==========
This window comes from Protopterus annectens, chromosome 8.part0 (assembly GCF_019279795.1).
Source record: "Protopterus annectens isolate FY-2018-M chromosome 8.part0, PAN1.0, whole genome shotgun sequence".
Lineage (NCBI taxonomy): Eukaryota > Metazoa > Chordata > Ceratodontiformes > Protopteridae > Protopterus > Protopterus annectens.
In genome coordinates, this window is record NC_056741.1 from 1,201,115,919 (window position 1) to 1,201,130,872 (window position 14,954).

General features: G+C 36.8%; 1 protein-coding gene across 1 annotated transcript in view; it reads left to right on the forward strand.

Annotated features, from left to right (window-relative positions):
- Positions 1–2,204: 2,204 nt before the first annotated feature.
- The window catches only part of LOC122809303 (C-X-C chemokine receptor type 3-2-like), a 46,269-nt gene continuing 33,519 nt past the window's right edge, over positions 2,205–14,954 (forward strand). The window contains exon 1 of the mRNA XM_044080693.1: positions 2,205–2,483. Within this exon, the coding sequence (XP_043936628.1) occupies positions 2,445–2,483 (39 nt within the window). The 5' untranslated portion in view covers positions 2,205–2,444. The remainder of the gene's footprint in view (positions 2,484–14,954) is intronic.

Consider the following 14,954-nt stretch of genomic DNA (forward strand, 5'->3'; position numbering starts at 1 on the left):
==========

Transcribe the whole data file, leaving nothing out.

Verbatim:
This window comes from Protopterus annectens, chromosome 8.part0 (assembly GCF_019279795.1).
Source record: "Protopterus annectens isolate FY-2018-M chromosome 8.part0, PAN1.0, whole genome shotgun sequence".
Lineage (NCBI taxonomy): Eukaryota > Metazoa > Chordata > Ceratodontiformes > Protopteridae > Protopterus > Protopterus annectens.
In genome coordinates, this window is record NC_056741.1 from 1,201,115,919 (window position 1) to 1,201,130,872 (window position 14,954).

General features: G+C 36.8%; 1 protein-coding gene across 1 annotated transcript in view; it reads left to right on the forward strand.

Annotated features, from left to right (window-relative positions):
- Positions 1–2,204: 2,204 nt before the first annotated feature.
- The window catches only part of LOC122809303 (C-X-C chemokine receptor type 3-2-like), a 46,269-nt gene continuing 33,519 nt past the window's right edge, over positions 2,205–14,954 (forward strand). The window contains exon 1 of the mRNA XM_044080693.1: positions 2,205–2,483. Within this exon, the coding sequence (XP_043936628.1) occupies positions 2,445–2,483 (39 nt within the window). The 5' untranslated portion in view covers positions 2,205–2,444. The remainder of the gene's footprint in view (positions 2,484–14,954) is intronic.

Consider the following 14,954-nt stretch of genomic DNA (forward strand, 5'->3'; position numbering starts at 1 on the left):